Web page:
Cramping Myths Debunked

Why do athletes cramp? New science suggests that it isn't about electrolyte imbalances or dehydration as we've been told for decades. We explore.

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Cramping runner

For decades, we’ve been told that cramping is caused by an electrolyte imbalance or poor hydration status. But new science suggests that this probably isn’t why you cramp during exercise.

So why do you cramp? It all comes down to something called “altered neuromuscular control.” And how do you stop it? Well, that’s where things get even trickier. We called up the world’s leading athletic cramping expert, Dr. Martin Schwellnus, to find out.

Episode Transcript

 

 

00:00

Welcome to fast off the velonews podcast and everything you need to know to ride like a pro.

 

00:11

Driver.

 

00:12

Are you a Strava? Guy?

 

Trevor Connor  00:13

Absolutely. Well, you got me into it, you shoot swearing cursing you for all you’ve done to me.

 

00:20

I did I knew that you would be into Strava. Well, you can actually use Strava and your addiction to Strava to your benefit now, because if you head over to health iq.com slash velonews Health IQ, which is a company that provides life insurance for fit folks like us, you know, cyclists, runners, swimmers, vegans, whatever, whatever makes you fit, you can now use your Strava upload your Strava to health IQ, and use that to get a discount on life insurance. All you got to do is head to health iq.com slash velonews.

 

Trevor Connor  00:57

Do they provide for Canadians or will they just laugh at me?

 

01:00

No Canadians a lot. Sorry. Welcome back, dear listeners to another episode of Fast Talk. I am Kaylee frets senior editor here at Villa news and I’m sitting across the table from none other than Coach Trevor Connor, celebrity in the building. How are you, Trevor?

 

Trevor Connor  01:17

After that introduction, Kaylee, I’m doing great.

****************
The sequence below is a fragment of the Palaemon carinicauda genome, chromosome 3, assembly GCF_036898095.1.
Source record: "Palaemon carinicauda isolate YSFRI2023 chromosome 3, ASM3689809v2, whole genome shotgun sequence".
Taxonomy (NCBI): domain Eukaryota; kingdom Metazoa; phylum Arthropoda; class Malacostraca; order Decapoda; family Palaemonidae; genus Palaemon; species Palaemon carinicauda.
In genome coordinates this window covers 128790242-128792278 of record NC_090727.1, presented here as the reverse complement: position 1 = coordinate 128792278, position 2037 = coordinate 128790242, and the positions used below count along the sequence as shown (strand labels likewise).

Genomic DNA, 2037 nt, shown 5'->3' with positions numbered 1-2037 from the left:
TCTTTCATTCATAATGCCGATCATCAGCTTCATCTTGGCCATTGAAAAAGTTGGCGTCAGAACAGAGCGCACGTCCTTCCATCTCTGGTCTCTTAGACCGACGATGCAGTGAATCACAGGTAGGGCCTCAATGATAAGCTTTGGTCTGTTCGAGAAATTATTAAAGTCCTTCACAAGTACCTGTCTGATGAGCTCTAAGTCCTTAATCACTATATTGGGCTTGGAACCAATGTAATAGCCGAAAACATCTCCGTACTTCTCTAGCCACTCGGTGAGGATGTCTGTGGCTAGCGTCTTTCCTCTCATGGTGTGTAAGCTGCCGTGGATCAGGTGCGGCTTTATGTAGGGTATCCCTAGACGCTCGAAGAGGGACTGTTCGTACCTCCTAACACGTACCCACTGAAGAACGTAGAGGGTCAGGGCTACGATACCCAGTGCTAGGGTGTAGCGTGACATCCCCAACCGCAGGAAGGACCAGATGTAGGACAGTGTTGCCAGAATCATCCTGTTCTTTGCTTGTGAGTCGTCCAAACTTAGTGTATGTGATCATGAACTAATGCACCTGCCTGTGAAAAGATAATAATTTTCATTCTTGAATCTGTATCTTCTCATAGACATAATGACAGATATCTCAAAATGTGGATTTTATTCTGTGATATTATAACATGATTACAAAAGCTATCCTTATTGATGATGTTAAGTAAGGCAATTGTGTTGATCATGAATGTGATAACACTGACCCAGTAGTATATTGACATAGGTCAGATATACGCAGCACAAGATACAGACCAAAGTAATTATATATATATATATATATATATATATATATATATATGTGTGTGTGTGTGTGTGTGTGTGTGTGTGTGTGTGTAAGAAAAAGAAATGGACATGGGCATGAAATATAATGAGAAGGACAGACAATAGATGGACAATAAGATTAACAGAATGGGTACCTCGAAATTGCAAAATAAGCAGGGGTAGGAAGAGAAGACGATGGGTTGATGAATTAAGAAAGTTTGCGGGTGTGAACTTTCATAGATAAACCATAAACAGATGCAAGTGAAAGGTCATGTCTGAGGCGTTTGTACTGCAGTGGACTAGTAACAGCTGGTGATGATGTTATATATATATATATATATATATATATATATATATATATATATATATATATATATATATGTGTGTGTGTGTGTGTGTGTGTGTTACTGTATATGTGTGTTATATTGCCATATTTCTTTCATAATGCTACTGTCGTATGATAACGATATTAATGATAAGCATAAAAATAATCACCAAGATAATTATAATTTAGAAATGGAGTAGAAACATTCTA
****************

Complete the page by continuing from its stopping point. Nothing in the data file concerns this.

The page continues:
01:19

He’s looking swell. Let’s jump right into this today. The topic of today’s Fast Talk podcast is something that we get asked about all the time. I know that I get asked about it, and I definitely don’t have any answers. So I don’t know why anyone’s asking. Trevor gets asked about it all the time. He does have some answers. Lucky for us. The topic is cramping. Now I have had quite a bit of personal experience with cramping. Unfortunately, I have cramped really, really bad every single time I race Leadville. That’s all three times a race Leadville. That was really unfortunate and really painful. I’ve crammed to the end of long road races, I’ve cramped hours after long road races pretty frequently actually, you know, you sitting at the table at dinner and you put your foot behind you and all of a sudden your hamstring cramps up. That tends to happen to me all the time. And I’ve always kind of wondered why this is. Now there have been a lot of theories thrown around about cramping, sort of the most prevalent, I think, is this sort of electrolyte hydration based theory. And we’re here to tell you today that that is probably not the most likely reason that you are cramping. So this might be a little surprising to some of our listeners, because this electrolyte hydration story has been told for a long time. There are a lot of products out there that are reliant on this theory. So it’s wrong and it looks like it is then that has a dramatic impact on the things that you all do to keep cramps at bed. For more on this we caught up with Dr. Martin shrillness, head of the sports exercise medicine and lifestyle Research Institute at the University of Pretoria and director of an IOC accredited Research Center. He’s the guy who flipped the theory on cramping. We also catch up with Rob pickles, aka the illustrious Mr. Pickles, a world renowned physiologist currently working with pearl azumi and Kendall drapac. Pro, Tom squinch.